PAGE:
New Yad Vashem Campaign Harnesses Crowd-sourcing to Create Personal Files for Holocaust Victims
While most of us had to stay at home due to the Covid-19 lockdown, EHRI partner Yad Vashem created something good out of a difficult situation and launched a unique crowd-sourcing project.
Yad Vashem's online Central Database of Shoah Victims’ Names contains information on more than 4.8 million individuals from millions of Pages of Testimony, as well as millions of documents from the YV Archives. In fact, increasingly more data comes from the "building blocks" – the bits of information on individual Shoah victims that is gleaned from documents collected from archives worldwide. In many cases various records relate to the same person and, if they could only be grouped together, we could tell a more complete story of their life and fate.
The systematic grouping of such records into one "personal file" is complex and involves methodological and technical challenges. Yad Vashem has managed to create hundreds of thousands of such "personal files" or "clusters" that bind together several name records related to one person.
Shortly after the start of the Covid-19 shutdown, Yad Vashem launched a unique crowd-sourcing project. Following a pilot run involving Yad Vashem staff, the public was invited to actively participate in creating "personal files". Visitors to the Names Database, can select a surname and first name (the name of a relative or simply a common name), conduct a search and identify new potential clusters of documents pertaining to one individual. They can then suggest these clusters to YV experts for approval. A convenient guide, detailing the procedure for creating a "personal file" suggestion is provided.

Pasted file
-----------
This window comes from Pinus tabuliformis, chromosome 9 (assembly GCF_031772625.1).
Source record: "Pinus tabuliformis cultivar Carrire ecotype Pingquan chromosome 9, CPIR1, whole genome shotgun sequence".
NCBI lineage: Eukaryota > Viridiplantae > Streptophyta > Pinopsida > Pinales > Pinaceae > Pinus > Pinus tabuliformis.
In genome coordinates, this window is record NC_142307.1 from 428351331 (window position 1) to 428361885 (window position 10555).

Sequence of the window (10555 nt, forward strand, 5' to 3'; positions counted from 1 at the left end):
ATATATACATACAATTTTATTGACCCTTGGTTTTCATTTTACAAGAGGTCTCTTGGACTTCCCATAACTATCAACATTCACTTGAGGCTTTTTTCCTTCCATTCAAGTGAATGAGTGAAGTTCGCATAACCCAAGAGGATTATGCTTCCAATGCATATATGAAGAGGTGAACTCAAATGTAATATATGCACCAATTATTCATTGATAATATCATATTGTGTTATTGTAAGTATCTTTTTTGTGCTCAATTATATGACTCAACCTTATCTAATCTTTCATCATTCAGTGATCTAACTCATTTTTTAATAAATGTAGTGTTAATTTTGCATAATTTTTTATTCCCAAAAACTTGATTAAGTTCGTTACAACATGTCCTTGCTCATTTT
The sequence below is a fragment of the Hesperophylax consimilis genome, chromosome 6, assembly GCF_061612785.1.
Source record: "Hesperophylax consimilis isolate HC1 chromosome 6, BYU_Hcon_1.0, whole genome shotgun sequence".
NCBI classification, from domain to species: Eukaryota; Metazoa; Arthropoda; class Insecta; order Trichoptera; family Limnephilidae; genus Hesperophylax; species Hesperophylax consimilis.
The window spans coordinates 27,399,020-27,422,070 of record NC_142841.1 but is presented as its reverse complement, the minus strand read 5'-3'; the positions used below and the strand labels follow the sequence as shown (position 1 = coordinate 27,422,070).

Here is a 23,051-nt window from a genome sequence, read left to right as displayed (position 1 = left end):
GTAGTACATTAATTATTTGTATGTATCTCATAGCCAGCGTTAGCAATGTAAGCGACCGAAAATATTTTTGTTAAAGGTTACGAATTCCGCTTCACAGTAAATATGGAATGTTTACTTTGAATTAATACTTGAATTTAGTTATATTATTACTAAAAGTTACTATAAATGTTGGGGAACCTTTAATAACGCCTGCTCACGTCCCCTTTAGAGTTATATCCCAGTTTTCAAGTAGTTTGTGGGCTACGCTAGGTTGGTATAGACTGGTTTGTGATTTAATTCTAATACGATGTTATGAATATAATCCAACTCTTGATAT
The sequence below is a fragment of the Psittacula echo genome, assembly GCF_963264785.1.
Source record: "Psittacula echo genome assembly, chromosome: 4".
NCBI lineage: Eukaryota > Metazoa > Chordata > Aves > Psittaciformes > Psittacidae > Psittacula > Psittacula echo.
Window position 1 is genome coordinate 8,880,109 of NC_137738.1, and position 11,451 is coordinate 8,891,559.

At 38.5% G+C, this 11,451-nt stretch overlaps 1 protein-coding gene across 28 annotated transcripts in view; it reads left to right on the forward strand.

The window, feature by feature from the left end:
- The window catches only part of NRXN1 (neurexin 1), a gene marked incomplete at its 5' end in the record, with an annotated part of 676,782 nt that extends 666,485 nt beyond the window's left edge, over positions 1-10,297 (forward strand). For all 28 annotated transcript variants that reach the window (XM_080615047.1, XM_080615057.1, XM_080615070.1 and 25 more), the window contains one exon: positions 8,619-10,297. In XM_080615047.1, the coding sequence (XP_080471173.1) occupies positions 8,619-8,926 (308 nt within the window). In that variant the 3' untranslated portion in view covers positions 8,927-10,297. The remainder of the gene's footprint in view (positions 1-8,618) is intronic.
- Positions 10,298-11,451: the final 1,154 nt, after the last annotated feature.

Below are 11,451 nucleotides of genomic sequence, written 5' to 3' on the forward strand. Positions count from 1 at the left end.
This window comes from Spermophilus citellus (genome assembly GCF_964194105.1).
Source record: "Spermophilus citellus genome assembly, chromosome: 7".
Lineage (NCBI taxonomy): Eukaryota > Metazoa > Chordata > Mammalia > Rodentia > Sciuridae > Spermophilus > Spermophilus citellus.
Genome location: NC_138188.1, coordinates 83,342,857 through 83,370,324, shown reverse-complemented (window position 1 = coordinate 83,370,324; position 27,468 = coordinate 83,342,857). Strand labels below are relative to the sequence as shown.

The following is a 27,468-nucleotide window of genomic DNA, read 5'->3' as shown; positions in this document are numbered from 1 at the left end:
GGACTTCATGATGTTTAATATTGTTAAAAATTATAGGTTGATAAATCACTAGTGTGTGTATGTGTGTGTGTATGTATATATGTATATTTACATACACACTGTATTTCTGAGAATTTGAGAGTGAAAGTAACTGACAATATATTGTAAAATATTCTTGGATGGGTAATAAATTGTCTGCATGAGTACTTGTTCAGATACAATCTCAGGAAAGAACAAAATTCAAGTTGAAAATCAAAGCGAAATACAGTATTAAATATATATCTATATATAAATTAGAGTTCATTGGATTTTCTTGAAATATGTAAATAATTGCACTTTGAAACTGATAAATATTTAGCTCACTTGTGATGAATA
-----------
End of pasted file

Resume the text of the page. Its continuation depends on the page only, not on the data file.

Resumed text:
If the suggestions are approved, the "personal files" will be displayed in the Names Database as results about victims/people, joining the more than 320,000 "personal files" already included in the database. The information provided includes a brief text profile of the individual and his/her fate, as well the number of "name records" included in the "personal file" and a display of the documents themselves.
Between the launch of the project in mid-March and the end of May, over 27,000 suggestions for "personal files" were submitted by online Names Database users from all over the world. These are currently being processed.
Yad Vashem would like to invite you to take part in creating "personal files" for Shoah victims: Personal Files for Shoah Victims